Undoubtedly the most important task is to build up the unity of the working class. To the extent that the working class, during the last few months, has been able to forge some degree of unity against the pro-corporate policies of the Modi government, it has been able to build up some resistance. Workers of coal mines have participated in this struggle and observed historic strikes for five days. Similarly, bank and insurance workers too have taken to the path of struggle. But these struggles have not been able to build up a nationwide unity. The bills for the privatization of coal mines and opening up the insurance sector to foreign capital have been passed. Had the workers of all the sectors been able to launch a countrywide strike, these anti-people bills might possibly have been effectively resisted. That such a struggle is not taking shape constitutes the principal negative aspect of the present situation.
There are some structural problems regarding working class unity. A small section of the working class is employed in the organized sector. Workers of the organized sector mean those who get appointment letters from employers, and receive benefits of the Provident Fund, ESI etc. The public and private sectors taken together, workers of the organized sector constitute only 7% of the workers of India, and the rest, 93% belong to the unorganized sector. They include self-employed peasants and artisans too. Farm labourers constitute a major section of the unorganized sector. Besides, a fairly large working class has grown in the countryside. They include rickshaw pullers and van drivers, quarry workers, masons, electric workers etc. These types can be called wage-labourers, and in some areas, their number is more than that of farm labourers. These two broad categories together constitute about two-thirds of the rural population.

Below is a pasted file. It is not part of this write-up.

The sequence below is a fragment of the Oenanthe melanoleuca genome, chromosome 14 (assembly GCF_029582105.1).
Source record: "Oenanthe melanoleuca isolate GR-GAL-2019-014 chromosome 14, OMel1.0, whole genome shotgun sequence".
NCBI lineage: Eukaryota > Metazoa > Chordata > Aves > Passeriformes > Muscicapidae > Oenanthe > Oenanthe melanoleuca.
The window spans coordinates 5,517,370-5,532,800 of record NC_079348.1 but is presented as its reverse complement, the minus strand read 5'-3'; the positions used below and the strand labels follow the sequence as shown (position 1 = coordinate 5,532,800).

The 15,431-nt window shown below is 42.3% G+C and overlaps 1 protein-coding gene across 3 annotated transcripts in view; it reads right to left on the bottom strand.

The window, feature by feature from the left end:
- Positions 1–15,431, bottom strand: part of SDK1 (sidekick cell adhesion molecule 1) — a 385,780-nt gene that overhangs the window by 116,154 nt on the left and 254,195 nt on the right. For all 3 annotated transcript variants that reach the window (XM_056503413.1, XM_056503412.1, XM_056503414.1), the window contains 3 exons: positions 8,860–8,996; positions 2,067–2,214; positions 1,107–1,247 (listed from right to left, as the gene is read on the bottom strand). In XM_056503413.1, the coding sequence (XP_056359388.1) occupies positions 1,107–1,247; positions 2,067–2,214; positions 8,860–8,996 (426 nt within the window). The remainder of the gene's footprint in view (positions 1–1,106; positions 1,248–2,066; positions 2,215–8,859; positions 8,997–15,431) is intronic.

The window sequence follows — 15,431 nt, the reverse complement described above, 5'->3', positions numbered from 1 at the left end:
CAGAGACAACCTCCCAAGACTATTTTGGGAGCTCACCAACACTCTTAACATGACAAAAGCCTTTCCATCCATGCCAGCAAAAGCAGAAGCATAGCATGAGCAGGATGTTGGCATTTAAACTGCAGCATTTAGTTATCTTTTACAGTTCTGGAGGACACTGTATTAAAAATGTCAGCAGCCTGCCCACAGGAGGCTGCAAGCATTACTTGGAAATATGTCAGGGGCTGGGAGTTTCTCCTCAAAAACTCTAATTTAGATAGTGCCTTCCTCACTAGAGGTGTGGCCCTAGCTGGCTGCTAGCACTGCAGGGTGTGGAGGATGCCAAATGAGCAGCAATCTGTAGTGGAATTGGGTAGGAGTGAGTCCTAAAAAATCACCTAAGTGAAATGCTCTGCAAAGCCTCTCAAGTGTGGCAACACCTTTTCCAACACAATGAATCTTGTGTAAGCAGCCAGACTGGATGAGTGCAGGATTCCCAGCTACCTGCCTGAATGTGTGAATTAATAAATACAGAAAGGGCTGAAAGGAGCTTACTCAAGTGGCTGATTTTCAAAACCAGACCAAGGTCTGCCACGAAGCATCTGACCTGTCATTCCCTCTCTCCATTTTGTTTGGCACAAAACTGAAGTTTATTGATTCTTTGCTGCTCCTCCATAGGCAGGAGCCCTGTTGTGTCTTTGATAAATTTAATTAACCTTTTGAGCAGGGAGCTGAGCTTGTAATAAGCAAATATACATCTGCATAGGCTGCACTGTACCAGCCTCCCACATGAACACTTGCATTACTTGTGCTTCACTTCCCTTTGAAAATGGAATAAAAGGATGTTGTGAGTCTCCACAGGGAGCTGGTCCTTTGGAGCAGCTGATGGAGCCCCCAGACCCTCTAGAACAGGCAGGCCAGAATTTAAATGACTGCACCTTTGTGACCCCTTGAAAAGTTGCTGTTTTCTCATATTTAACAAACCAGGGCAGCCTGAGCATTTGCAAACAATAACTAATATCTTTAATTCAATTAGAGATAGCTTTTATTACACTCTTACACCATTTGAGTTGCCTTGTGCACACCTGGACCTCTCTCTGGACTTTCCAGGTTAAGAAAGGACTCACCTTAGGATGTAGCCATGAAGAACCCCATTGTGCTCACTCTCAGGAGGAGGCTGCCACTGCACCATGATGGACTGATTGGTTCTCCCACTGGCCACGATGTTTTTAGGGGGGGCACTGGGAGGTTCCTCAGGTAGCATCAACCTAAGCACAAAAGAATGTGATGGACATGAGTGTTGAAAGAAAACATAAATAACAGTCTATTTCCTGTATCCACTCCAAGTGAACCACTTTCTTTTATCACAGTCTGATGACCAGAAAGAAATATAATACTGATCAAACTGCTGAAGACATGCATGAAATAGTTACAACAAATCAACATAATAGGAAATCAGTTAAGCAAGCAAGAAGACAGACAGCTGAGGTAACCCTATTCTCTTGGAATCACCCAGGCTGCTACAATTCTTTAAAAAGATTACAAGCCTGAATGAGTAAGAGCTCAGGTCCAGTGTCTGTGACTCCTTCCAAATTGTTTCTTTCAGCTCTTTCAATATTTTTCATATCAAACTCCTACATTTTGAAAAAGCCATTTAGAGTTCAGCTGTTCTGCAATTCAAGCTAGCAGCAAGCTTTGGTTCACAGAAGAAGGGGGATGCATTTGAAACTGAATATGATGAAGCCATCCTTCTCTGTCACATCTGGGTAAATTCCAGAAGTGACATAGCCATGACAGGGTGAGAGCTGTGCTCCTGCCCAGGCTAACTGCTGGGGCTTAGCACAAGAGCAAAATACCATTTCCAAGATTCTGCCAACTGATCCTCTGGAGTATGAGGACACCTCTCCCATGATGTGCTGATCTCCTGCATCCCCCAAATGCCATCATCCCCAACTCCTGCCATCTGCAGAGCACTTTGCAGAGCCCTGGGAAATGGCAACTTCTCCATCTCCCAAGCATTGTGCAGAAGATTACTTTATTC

Clearly, those workers who work together in large numbers under one shed in large factories, mines or other enterprises have some advantages in getting united. On the other hand, most of the labourers, who belong to the unorganized sector, are deprived of these. Besides, the vast majority of the workers of the unorganized sector are from the backward sections of the society, e.g. daltis, adivasis, other lower castes, religious minorities etc. Their standard of education is very low—in reality, many of them are illiterate—and this is one major obstacle to the task of organizing these workers, identity suppression in Indian society creates some problems of organizing the workers from backward communities. Building up working class unity is extremely important and the chief task, but accomplishing this task will be difficult unless workers coming from the advanced sections of the society come forward to stand by the backward sections' struggle for identity-based equality. In all the countries of the earth, where identity or nationality problems do exist, the advanced section of the working class has to grasp this point. Nationality-based discrimination and suppression did exist in Russia, in order to unite the working class, Lenin laid down the condition that workers from the advanced nationality must recognize the right to self-determination of suppressed nationalities. His opinion was that those who did not recognize the right to self-determination of languages and nationalities could not be called ordinary democratic persons, let alone communists. In India, there are various divisions on the basis of nationality, caste, religion and other identities, and the present backwardness of the depressed identities is the upshot of the cumulative deprivation of several thousand years. In order to establish equal rights for them, various special affirmative actions have to be taken in favour of them. But it is often found that workers coming from the upper castes, owing to lack of consciousness, oppose such affirmative actions and the working class unity is harmed in the process.